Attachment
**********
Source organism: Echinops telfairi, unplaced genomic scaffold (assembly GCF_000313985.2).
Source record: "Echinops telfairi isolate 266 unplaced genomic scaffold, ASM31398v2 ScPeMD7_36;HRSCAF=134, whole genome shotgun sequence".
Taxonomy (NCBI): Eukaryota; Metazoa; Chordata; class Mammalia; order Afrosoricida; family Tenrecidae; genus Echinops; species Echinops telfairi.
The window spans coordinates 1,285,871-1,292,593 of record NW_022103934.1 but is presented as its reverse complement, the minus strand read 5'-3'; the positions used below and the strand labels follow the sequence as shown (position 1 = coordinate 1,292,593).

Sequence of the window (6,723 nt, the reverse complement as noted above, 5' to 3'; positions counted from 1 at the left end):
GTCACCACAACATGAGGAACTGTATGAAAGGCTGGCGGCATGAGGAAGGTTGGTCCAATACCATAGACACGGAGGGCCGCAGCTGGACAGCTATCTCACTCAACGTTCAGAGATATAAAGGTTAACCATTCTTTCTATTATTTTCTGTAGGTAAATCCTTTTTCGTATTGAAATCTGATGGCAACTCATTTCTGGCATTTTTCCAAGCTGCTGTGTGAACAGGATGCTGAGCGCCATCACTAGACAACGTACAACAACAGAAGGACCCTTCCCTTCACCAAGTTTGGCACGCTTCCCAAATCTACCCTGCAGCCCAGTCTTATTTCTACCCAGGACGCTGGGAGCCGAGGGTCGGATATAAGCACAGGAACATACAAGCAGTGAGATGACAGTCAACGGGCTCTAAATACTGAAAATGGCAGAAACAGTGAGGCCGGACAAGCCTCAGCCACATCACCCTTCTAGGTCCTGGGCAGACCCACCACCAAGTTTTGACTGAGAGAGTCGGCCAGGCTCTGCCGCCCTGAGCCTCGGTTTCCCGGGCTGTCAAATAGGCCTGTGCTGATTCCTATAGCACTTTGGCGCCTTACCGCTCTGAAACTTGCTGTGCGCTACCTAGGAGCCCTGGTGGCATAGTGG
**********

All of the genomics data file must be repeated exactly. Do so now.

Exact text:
Source organism: Echinops telfairi, unplaced genomic scaffold (assembly GCF_000313985.2).
Source record: "Echinops telfairi isolate 266 unplaced genomic scaffold, ASM31398v2 ScPeMD7_36;HRSCAF=134, whole genome shotgun sequence".
Taxonomy (NCBI): Eukaryota; Metazoa; Chordata; class Mammalia; order Afrosoricida; family Tenrecidae; genus Echinops; species Echinops telfairi.
The window spans coordinates 1,285,871-1,292,593 of record NW_022103934.1 but is presented as its reverse complement, the minus strand read 5'-3'; the positions used below and the strand labels follow the sequence as shown (position 1 = coordinate 1,292,593).

Sequence of the window (6,723 nt, the reverse complement as noted above, 5' to 3'; positions counted from 1 at the left end):
GTCACCACAACATGAGGAACTGTATGAAAGGCTGGCGGCATGAGGAAGGTTGGTCCAATACCATAGACACGGAGGGCCGCAGCTGGACAGCTATCTCACTCAACGTTCAGAGATATAAAGGTTAACCATTCTTTCTATTATTTTCTGTAGGTAAATCCTTTTTCGTATTGAAATCTGATGGCAACTCATTTCTGGCATTTTTCCAAGCTGCTGTGTGAACAGGATGCTGAGCGCCATCACTAGACAACGTACAACAACAGAAGGACCCTTCCCTTCACCAAGTTTGGCACGCTTCCCAAATCTACCCTGCAGCCCAGTCTTATTTCTACCCAGGACGCTGGGAGCCGAGGGTCGGATATAAGCACAGGAACATACAAGCAGTGAGATGACAGTCAACGGGCTCTAAATACTGAAAATGGCAGAAACAGTGAGGCCGGACAAGCCTCAGCCACATCACCCTTCTAGGTCCTGGGCAGACCCACCACCAAGTTTTGACTGAGAGAGTCGGCCAGGCTCTGCCGCCCTGAGCCTCGGTTTCCCGGGCTGTCAAATAGGCCTGTGCTGATTCCTATAGCACTTTGGCGCCTTACCGCTCTGAAACTTGCTGTGCGCTACCTAGGAGCCCTGGTGGCATAGTGG